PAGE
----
Former editor of the Sunday Mirror, Tina Weaver, and current editor of the People James Scott are among the journalists arrested
Tina Weaver, Piers Morgan's deputy during his editorship of the Daily Mirror, has been arrested by detectives from Scotland Yard's Operation Weeting inquiry into alleged phone hacking.
In addition, The Sunday People's James Scott has become the first serving editor to be arrested over alleged phone hacking.
Detectives arrested a total of four former Sunday Mirror journalists in dawn raids on suspicion of conspiracy to intercept voicemail messages.
Scott, previously deputy editor of the Sunday Mirror, was held along with the paper's former editor Tina Weaver, 47, a member of the Press Complaints Commission. The paper's current and former deputy editors Nick Buckley and Mark Thomas were also arrested.
The Metropolitan Police said the alleged conspiracy mainly concerned the Trinity Mirror-owned Sunday Mirror between 2003 and 2004 as it announced a fresh element of its major phone hacking inquiry.
Weaver served as Morgan's deputy until 2001, before taking the helm at the Sunday Mirror. The CNN host was editor of the Labour-leaning Daily Mirror from 1995-2004, when he was fired after authorising the newspaper's publication of photographs allegedly showing Iraqi prisoners being abused by British Army soldiers. Within days the photographs were shown to be crude fakes.
Morgan, who gave evidence to the Leveson Inquiry into press standards, has insisted there was no phone hacking during his editorship.
This is the first time Weeting detectives have made arrests in connection with the Mirror. The investigation has previously focused primarily on News International, publisher of the now-defunct News of the World.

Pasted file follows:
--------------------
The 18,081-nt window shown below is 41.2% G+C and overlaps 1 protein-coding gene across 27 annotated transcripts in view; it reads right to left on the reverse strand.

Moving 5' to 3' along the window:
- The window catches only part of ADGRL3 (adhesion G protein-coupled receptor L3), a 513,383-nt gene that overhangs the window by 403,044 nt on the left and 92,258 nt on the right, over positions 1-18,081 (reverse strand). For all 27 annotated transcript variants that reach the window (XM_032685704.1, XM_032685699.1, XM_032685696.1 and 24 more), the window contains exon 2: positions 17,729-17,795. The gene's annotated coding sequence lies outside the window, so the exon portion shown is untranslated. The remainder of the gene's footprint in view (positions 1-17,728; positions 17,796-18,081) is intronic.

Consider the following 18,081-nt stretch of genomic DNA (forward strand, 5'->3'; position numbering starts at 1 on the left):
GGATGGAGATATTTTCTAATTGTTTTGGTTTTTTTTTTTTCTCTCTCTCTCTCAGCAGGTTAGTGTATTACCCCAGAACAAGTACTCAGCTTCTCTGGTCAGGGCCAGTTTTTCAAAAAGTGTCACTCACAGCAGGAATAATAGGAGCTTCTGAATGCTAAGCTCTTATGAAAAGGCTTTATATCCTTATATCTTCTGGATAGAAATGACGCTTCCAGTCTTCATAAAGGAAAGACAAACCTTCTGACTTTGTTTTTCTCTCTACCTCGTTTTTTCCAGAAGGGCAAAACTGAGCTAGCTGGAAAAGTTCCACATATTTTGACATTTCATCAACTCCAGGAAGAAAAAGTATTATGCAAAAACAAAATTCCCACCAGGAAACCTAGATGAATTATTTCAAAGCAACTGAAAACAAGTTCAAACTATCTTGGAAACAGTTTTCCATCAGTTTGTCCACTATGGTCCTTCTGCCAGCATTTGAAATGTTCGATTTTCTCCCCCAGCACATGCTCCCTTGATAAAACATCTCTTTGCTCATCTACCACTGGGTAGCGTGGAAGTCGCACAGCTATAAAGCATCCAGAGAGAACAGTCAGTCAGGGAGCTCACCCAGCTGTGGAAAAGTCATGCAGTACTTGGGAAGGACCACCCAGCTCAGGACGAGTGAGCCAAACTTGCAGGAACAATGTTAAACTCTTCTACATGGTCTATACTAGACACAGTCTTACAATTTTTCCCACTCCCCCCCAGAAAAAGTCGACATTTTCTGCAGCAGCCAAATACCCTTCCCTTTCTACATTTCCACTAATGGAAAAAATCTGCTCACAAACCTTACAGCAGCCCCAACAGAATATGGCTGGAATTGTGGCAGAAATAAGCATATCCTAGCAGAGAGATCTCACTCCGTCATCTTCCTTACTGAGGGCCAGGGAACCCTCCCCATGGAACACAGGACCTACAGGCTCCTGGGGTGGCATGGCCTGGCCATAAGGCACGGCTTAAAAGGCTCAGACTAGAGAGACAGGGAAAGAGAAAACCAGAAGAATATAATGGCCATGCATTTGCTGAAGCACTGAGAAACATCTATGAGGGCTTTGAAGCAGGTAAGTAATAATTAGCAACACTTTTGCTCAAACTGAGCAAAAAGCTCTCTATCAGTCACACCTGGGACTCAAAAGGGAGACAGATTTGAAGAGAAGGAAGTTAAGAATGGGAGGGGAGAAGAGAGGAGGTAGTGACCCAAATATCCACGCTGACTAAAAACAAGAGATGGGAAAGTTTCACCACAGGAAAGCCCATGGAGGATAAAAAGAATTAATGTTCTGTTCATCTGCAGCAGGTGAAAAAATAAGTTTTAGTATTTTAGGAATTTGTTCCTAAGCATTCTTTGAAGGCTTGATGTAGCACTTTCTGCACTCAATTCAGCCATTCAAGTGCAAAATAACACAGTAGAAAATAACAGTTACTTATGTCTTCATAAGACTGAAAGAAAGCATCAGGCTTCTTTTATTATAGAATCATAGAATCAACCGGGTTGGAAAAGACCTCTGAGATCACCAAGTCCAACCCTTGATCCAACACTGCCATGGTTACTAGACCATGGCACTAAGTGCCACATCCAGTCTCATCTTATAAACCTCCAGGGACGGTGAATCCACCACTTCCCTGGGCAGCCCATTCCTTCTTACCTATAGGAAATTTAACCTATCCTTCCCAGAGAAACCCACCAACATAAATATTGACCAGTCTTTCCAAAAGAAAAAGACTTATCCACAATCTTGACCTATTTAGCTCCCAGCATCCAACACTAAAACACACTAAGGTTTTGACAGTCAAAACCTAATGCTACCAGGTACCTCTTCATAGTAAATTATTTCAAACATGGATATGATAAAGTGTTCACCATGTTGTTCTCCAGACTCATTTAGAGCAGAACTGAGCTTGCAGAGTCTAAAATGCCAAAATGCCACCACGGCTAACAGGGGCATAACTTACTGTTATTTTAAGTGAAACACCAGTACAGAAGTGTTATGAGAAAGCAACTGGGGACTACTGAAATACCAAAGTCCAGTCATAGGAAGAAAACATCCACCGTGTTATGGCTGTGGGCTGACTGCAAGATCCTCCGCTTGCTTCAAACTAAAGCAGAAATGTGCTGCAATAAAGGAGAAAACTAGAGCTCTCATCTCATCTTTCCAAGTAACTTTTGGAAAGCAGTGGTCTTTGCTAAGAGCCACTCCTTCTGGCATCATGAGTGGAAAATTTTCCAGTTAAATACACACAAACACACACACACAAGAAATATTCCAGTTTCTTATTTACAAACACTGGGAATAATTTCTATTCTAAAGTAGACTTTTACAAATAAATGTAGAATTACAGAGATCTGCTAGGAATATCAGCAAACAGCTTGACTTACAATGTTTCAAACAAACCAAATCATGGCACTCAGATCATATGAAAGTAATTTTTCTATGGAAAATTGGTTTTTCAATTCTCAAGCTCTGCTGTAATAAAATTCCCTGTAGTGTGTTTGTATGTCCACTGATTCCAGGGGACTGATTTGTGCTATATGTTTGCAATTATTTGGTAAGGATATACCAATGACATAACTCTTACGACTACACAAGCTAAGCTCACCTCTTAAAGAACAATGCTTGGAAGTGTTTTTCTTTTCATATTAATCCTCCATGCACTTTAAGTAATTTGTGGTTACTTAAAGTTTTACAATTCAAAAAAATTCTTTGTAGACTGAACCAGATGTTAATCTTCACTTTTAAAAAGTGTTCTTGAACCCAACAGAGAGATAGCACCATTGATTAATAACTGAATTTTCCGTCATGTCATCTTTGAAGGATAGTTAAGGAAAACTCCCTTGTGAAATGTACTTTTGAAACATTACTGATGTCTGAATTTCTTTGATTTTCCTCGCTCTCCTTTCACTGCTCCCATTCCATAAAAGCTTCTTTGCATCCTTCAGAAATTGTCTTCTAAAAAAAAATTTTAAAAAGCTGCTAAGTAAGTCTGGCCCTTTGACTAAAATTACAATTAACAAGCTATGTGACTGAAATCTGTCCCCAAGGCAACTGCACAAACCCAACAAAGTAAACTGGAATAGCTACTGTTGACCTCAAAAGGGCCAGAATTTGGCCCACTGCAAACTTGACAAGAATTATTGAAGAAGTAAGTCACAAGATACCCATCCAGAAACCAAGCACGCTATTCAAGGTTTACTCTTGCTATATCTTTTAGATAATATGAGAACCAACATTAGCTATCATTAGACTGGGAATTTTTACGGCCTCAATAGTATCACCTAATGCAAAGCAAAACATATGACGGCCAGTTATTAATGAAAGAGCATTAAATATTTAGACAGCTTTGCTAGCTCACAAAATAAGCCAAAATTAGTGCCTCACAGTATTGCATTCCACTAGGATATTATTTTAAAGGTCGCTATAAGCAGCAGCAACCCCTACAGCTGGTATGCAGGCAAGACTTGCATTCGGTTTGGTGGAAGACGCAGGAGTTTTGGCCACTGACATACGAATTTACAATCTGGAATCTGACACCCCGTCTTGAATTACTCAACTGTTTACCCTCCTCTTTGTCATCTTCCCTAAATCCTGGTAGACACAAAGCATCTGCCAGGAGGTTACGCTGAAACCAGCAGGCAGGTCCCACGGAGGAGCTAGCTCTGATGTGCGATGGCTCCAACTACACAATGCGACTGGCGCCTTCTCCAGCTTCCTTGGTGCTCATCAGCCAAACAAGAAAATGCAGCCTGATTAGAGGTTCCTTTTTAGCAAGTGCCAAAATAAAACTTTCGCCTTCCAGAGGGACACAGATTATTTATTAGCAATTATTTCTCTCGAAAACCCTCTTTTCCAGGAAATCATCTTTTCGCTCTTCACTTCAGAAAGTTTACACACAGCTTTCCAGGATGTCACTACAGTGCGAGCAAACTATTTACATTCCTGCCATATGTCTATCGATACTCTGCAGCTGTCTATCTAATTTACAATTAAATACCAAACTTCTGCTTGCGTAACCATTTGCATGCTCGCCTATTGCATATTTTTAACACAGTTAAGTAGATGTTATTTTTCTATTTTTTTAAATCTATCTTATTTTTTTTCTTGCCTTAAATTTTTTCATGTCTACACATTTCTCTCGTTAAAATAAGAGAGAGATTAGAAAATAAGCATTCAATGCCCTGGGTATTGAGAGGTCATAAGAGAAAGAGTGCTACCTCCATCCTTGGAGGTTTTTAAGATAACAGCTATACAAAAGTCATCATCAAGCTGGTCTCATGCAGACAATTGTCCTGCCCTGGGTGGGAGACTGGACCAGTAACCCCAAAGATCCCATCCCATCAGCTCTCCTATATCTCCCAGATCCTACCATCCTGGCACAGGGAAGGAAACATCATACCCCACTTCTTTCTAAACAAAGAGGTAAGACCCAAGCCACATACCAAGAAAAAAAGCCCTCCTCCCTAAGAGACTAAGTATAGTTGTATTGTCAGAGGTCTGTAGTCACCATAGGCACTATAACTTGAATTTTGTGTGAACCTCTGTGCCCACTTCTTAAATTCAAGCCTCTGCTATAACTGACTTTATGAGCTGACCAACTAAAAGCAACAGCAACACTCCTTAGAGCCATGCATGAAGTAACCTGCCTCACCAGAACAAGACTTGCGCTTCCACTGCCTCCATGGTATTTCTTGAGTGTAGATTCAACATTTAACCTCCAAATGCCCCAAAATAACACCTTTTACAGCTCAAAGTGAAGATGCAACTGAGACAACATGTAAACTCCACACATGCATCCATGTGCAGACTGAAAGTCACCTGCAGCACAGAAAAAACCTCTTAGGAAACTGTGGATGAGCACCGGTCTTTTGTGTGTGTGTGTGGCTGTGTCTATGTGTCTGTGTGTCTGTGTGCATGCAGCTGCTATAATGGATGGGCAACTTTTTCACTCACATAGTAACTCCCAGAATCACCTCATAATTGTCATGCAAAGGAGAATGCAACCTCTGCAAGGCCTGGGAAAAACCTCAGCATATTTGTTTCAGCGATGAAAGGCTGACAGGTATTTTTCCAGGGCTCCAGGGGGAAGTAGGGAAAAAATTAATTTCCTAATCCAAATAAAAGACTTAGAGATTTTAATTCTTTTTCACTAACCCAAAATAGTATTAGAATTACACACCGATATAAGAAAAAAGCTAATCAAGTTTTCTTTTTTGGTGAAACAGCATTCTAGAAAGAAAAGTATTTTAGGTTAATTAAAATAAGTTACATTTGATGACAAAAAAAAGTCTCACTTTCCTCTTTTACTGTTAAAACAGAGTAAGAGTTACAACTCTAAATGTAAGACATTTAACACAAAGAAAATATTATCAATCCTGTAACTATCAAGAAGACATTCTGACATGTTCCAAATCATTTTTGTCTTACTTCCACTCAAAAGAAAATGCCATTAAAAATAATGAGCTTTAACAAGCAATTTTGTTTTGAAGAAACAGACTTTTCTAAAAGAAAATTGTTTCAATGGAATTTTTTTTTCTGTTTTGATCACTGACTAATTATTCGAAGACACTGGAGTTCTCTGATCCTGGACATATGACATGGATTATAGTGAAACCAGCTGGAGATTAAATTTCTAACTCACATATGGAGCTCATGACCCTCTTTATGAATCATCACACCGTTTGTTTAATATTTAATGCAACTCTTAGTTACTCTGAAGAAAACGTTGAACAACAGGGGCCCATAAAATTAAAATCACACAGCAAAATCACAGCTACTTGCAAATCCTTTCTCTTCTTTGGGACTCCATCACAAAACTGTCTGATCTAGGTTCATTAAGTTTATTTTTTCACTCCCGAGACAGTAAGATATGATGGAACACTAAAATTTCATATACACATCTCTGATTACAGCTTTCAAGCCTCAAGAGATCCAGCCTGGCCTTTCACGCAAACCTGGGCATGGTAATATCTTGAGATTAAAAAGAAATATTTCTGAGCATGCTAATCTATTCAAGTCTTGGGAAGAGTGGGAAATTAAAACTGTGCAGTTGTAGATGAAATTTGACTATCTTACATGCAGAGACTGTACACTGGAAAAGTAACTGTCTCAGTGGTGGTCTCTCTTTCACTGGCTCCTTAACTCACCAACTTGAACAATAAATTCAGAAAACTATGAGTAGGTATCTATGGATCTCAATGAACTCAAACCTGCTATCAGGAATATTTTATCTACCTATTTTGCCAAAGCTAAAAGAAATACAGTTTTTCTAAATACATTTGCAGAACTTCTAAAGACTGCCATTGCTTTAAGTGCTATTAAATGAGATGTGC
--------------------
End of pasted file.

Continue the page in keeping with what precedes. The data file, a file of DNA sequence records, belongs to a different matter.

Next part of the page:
The names of the journalists arrested were confirmed by Trinity Mirror, owner of the Sunday Mirror and People. A company spokesperson said: "We take any allegation against employees very seriously and are co-operating with the police".
Scotland Yard said these latest arrests primarily concern the Sunday Mirror's activities between 2003 and 2004, and are being treated as separate from the two strands of investigation involving News International.
The Metropolitan Police said officers would be "making contact with people they believe have been victims of the suspected voicemail interceptions" in due course.
It added: "Detectives on Operation Weeting have identified and are investigating a suspected conspiracy to intercept telephone voicemails at Mirror Group Newspapers.
"It is believed it mainly concerned the Sunday Mirror newspaper and at this stage the primary focus is on the years 2003 and 2004."
Piers Morgan has always denied phone hacking took place while he was editor of Daily Mirror
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